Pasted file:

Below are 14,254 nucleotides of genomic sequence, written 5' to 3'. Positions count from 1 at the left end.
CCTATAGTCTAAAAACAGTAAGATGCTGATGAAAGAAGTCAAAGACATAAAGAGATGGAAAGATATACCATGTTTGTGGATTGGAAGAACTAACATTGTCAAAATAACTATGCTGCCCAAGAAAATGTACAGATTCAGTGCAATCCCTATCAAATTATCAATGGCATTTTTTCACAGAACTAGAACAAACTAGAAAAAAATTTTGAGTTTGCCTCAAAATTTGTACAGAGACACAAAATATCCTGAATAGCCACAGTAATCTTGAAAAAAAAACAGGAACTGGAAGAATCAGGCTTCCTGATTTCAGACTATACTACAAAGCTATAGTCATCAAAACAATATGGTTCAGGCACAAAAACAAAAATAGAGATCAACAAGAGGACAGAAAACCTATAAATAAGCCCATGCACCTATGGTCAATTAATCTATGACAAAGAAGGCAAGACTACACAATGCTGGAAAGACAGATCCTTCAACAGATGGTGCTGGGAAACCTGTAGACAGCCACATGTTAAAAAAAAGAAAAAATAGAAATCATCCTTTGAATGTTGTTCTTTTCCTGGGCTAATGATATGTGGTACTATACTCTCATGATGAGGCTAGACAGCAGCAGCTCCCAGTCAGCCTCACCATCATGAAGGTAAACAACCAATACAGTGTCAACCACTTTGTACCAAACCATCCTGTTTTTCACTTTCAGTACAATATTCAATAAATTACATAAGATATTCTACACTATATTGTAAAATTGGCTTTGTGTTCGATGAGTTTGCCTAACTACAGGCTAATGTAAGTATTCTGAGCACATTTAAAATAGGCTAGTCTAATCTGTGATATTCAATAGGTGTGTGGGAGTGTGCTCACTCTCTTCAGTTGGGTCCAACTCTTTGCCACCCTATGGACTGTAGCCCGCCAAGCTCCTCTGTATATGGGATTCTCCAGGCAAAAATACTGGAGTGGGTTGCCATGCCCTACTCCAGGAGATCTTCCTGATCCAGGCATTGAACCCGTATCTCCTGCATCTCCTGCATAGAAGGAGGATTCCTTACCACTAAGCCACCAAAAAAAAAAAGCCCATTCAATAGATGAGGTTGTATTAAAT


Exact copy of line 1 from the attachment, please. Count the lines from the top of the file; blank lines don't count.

Below are 14,254 nucleotides of genomic sequence, written 5' to 3'. Positions count from 1 at the left end.